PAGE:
July 26, 2011

When the top two batted together

Also: when all four openers were lefties and when all four innings were played on the same day

Rahul Dravid has overhauled Ricky Ponting as the second-highest Test run-scorer. He may well bat with the leader, Sachin Tendulkar. When, if ever, was the last time the top two run-scorers batted together in a Test? asked Michael Browne via Facebook
This has not happened since the last Test of the 1911-12 Ashes series, after which the four leading run-scorers in Tests were all Australians who were playing in the match: Clem Hill (3412), Victor Trumper (3163), Warwick Armstrong (2247) and Syd Gregory (2210). England's Tom Hayward (who wasn't playing) was next, with 1999 at the time. In that match in Sydney, Hill and Trumper batted together briefly in the second innings of what was the final Test for both of them. Jack Hobbs took over as the leading run-scorer late in 1924. Since then there have been a few occasions when the top two runscorers were from the same country, although they never played together when they were top: Hobbs and Herbert Sutcliffe briefly in the 1930s, then Hobbs and Wally Hammond; Hammond and Colin Cowdrey in the late 1960s and, more recently, Allan Border and Steve Waugh (thanks to Sreeram and Michael Jones on Facebook for much of this research).

All four openers in the 2000th Test match at Lord's were left-handers. How often has this happened? asked Jeremy Gregory via Facebook
Until 2002 this had never happened in any Test - but then in October that year the openers in Sharjah were Taufeeq Umar and Imran Farhat for Pakistan, and Matthew Hayden and Justin Langer for Australia. Since then, such has been the proliferation of left-handers opening the batting that it has now happened on no fewer than 28 further occasions, including all the Tests of the 2005 and 2006-07 Ashes series. What did surprise me was that Gautam Gambhir and Abhinav Mukund were the first pair of left-handers to open for India in the same Test, apart from one innings against Sri Lanka in Delhi in 2005-06, when Irfan Pathan went in first (and scored 93) with Gambhir in the second innings after Rahul Dravid had opened in the first.

Is it true that the only Test match where part of all four innings took place on the same day was the one between England and West Indies at Lord's in 2000? And did Courtney Walsh have the distinction of taking wickets or batting in all four innings on that day? asked Zaheer Clarke from Jamaica
That did happen during the 2000 England-West Indies Test at Lord's: on the second day West Indies' innings ended with the first ball (Courtney Walsh was out), England were bowled out for 134 (Walsh 4 for 43), but then skittled West Indies for 54 (Walsh 3 not out). England faced seven balls that evening - just one from Walsh - and limped home by two wickets the next day. But there has been one other Test in which part of all four innings featured on the same day: on a difficult pitch in Hamilton in December 2002, India started the third day at 92 for 8 and were soon all out for 99. That was enough for a lead, though, as they rolled New Zealand over for 94, but were then bowled out again themselves for 154. There was time for New Zealand to score 24 without loss before the close of a busy day. I think both Ashish Nehra and Tinu Yohannan batted and bowled during all four innings that day.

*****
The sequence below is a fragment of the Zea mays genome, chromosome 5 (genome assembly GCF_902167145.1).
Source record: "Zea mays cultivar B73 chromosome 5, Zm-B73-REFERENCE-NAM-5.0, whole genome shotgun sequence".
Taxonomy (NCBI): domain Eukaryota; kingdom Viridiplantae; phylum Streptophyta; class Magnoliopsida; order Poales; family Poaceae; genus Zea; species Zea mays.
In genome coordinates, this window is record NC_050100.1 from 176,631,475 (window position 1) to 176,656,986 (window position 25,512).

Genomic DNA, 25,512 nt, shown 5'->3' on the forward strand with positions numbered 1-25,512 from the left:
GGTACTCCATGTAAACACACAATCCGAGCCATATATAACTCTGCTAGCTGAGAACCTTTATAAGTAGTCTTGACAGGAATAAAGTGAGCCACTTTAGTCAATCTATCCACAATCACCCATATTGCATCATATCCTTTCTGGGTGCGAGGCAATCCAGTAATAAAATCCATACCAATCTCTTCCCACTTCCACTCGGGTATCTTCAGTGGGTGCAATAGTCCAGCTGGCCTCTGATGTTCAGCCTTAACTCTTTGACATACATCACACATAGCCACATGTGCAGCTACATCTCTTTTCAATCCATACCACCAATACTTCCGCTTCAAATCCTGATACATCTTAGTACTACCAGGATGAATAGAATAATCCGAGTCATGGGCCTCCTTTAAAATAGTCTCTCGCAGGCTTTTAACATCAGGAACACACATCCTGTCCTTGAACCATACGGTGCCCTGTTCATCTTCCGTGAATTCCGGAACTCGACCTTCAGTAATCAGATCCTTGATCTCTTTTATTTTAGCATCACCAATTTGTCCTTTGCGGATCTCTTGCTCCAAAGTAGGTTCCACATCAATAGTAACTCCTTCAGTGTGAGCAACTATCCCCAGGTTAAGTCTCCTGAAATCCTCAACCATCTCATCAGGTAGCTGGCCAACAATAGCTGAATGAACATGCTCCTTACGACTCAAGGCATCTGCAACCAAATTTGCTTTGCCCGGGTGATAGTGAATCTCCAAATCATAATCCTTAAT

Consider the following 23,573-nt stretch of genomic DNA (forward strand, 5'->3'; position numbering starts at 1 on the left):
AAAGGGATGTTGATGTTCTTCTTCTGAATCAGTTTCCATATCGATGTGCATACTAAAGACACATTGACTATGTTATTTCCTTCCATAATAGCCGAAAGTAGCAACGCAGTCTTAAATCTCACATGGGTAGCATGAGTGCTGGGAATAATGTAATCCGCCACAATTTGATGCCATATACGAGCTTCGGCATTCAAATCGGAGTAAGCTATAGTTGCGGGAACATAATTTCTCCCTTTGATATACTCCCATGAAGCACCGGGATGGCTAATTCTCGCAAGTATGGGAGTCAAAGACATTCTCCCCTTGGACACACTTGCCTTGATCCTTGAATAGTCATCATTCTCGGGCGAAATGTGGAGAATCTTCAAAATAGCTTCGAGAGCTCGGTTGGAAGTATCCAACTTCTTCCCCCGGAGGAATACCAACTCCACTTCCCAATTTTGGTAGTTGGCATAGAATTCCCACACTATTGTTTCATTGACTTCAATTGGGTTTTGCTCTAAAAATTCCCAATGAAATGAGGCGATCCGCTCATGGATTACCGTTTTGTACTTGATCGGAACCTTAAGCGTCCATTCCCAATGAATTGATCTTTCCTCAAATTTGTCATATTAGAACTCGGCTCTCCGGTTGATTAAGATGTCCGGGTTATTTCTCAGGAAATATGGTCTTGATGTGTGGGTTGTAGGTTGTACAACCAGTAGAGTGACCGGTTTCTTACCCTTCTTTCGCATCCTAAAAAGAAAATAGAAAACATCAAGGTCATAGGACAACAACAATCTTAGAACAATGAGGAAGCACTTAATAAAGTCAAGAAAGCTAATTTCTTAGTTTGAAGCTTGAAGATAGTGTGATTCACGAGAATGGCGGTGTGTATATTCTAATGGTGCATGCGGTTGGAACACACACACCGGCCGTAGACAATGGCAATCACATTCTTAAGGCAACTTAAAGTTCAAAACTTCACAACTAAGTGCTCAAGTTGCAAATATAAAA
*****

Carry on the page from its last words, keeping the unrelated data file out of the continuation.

Madhav Mantri is India's oldest living Test player. But who is the oldest of all living Test players? asked Keith D'Souza from Nigeria
The oldest living Test player is - god willing - about to celebrate his 100th birthday: Norman Gordon was born on August 6, 1911. He is already the oldest-known Test player - there have been no other confirmed centurions. Gordon, a fast bowler, played in all five Tests of South Africa's 1938-39 home series against England, the one that ended with the famous ten-day Timeless Test in Durban. Sunil Gavaskar's uncle Madhav Mantri, who is due to celebrate his 90th birthday in September, is indeed the oldest living Indian Test player. For a full list, click here.

Who has hit the most sixes in a Test innings in England? asked Sam on Ask Steven Live on chat during the Lord's Test
The record for a Test innings in England is seven sixes, set by Andrew Flintoff during his 167 against West Indies at Edgbaston in 2004, and equalled the following year at The Oval by Kevin Pietersen during his 158 in that season's Ashes climax. Flintoff's innings included one six that was dropped by a spectator in the crowd... Freddie's father, Colin. Wisden reported: "In one act of glorious bravado, he lofted Lawson high into the top tier of the Ryder Stand. A powerfully built middle-aged man stood up to take the catch. From a crowd of 20,000, Flintoff had somehow picked out his father, who muffed it: the only false move from a Flintoff in the entire Test."

Who took the most innings to score his first century in a one-day international? asked Harry Lucas from Bristol
The man who took longest to register a one-day international century was Shaun Pollock, who reached three figures for the first - and only - time in his 190th innings. Oddly this wasn't for South Africa, but for the Africa XI against Asia in Bangalore in June 2007. Rather surprisingly the next name on this list is Steve Waugh - his first ODI century for Australia came in his 167th innings, against Sri Lanka in Melbourne in January 1996.

And there's an update to last week's question about young Lord's centurions, from Sam Gibbs
"If you count women's cricket, Sarah Taylor was 19 when she scored 129 for England in a one-day international against South Africa at Lord's in August 2008."

Steven Lynch is the editor of the Wisden Guide to International Cricket 2011. Ask Steven is now on Facebook